In this post, we provide you with detailed instructions on how to install a hot tub. We explain what you need to know before installing the hot tub and how to complete the installation process.
For many people, owning a hot tub is a dream come true. It can be an amazing source of relaxation and enjoyment. However, if you don't install it properly, you could end up paying thousands of dollars to get your hot tub fixed! The good news is that you don't have to spend a fortune to have your hot tub installed. In this post, we will guide you through the process of installing a hot tub.
First of all, never attempt to move a 500-pound hot tub alone. Ask for help when moving your hot tub to a suitable spot. Most hot tub suppliers have their own delivery personnel who can handle the task. They have their own equipment like furniture dollies, moving blankets, etc.
Some hot tubs need to be wired. If you haven't had training or experience doing electrical work, go get a licensed electrician. However, you can cut labor costs for things like digging a trench and laying the conduit.
When sanitizing your hot tub for first use, always remember to wear personal protection before handling chemicals and follow precisely what the label says. Sanitizers can be harmful if not handled properly.
What You Need
Get these things sorted out before installing your hot tub:
- Building Permits
Some hot tubs require building permits, particularly those that involve construction work like in-ground or custom-built hot tubs. However, building permits won't be necessary for most modern hot tubs like inflatables and above-ground hot tubs.
- Suitable Location
You need a flat, stable platform with at least 2 feet of free space around the hot tub. Commonly used platforms include concrete, gravel, pavers, and wooden deck. Concrete is more durable, while a wooden deck offers the best view.
- Electrical System
Hot tubs use a lot of power. Plugging it into any wall outlet around the house could trip one of the breakers. For this, you need an electrical system set up just for your hot tub. That includes wiring it to a GFCI breaker which leads to the feeder breaker in your main panel.
- Hot Tub
And the final piece is, of course, your choice of hot tub. Hot tubs come in many types and sizes. Inflatable hot tubs are among the popular choice because they're budget-friendly and are mostly plug-and-play (no installation needed). Another popular option is an above-ground, portable hot tub. It can either be wired or plugged into a 50 amp wall socket. And lastly, we have on the higher-end customized in-ground spas.
Installing Your Hot Tub
Once you have it all worked out, you can start the construction and electrical work. Hiring a contractor will make it easier for you, but you can also do it yourself if you have an experienced person who can help you.
- Clear the way for your hot tub.
Ensure there is no obstruction so the delivery personnel can quickly move your hot tub to your desired location. If it's a narrow path, ensure it's perfectly flat and not slippery so the hot tub doesn't tip over when transported on its side.
- Position your hot tub.
Orient your hot tub so you know exactly where to step in and out and where the power source would come from. Remember to have at least 2 feet of free space around it. You might need some levelers if you're using a sloped pavement. A tilted hot tub puts uneven stress on its wooden frame when filled with water, causing it to crack or break.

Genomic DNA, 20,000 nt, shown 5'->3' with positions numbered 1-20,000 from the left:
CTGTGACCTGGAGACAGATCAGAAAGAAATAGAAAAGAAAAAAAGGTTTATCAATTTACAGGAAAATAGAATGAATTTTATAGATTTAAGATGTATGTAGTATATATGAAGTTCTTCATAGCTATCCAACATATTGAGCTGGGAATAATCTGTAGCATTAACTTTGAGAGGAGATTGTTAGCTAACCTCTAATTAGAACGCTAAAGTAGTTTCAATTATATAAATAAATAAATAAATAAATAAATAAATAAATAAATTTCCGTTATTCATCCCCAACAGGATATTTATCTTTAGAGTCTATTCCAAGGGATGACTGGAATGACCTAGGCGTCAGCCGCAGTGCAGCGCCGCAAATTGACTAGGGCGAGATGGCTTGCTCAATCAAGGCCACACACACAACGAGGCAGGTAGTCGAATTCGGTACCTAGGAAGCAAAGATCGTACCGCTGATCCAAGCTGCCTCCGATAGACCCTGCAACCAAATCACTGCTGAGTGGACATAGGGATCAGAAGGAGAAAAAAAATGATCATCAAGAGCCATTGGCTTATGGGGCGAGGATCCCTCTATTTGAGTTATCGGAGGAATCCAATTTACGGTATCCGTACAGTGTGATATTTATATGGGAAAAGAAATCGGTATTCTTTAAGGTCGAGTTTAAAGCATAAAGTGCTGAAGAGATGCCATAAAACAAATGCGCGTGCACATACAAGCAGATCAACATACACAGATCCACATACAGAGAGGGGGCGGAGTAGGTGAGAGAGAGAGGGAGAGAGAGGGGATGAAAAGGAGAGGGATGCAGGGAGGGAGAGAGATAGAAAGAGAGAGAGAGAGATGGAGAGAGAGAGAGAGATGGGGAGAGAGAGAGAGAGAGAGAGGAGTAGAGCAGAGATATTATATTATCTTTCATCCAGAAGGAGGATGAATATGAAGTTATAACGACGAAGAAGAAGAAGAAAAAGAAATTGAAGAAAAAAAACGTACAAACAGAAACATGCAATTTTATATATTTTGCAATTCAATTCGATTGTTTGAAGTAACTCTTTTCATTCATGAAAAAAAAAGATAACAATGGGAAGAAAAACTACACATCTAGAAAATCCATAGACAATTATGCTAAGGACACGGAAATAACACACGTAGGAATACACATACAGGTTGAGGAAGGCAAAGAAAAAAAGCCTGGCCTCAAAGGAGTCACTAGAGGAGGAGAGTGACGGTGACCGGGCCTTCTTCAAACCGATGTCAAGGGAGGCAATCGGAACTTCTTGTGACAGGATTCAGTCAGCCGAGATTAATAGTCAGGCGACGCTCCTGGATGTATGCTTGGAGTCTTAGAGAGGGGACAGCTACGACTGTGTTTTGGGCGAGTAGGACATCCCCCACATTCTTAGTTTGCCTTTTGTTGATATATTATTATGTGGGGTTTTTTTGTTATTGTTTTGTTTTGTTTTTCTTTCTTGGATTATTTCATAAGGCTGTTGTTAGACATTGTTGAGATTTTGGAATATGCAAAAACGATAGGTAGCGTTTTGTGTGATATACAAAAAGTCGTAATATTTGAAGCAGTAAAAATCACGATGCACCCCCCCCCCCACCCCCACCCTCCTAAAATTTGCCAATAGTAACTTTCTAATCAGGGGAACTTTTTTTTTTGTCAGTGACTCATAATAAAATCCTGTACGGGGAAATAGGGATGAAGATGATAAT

- Hook your hot tub to a power source.
You'll probably need a licensed electrician on this one. If you've done your prep work, like digging the trench and laying out the conduit, you might be able to save some money. Your electrician can finish the job much sooner, and you'll have your hot tub up and running in a couple of hours.
- Fill your hot tub.
Follow your hot tub's instructions manual on how to fill up your hot tub. Some manufacturers put antifreeze in their hot tub's plumbing and need to be flushed. When filling your hot tub, it's best to have the water come in through your hot tub's filter. It helps prevent air lock and filters your water at the same time. Check your hot tub for leaks while filling up, especially the plastic unions between your hot tub's plumbing which might come loose during the trip.
- Turn on your hot tub.
Modern hot tubs have a priming mode which is very useful when using them for the first time or after replacing your hot tub water. Your pumps will cycle on and off and start heating your hot tub. Depending on the hot tub size and power rating, this can take anywhere from three to eight hours.
- Add sanitizing chemicals.
Start adding sanitizers (chlorine or bromine) while heating your hot tub. Test the water from time to time until you get the right ppm which is 1-3 ppm for chlorine and 3-5 for bromine. Refer to the package instructions for the correct dosage based on how much water your hot tub holds.
- Wait until your hot tub is hot enough.
Heating your hot tub takes around three to eight hours, and chemicals must be balanced to ensure it's safe for everybody. Allow between 12 to 24 hours before using your hot tub and put the cover on so you don't lose too much chlorine and keep the water's temperature.
Planning and ensuring everything is worked out before installing your hot tub is essential. That includes having the necessary paperwork, proper tools and equipment, and getting the right people for the job. When in doubt, don't hesitate to talk with your hot tub supplier regarding proper installation and how to start using your hot tub.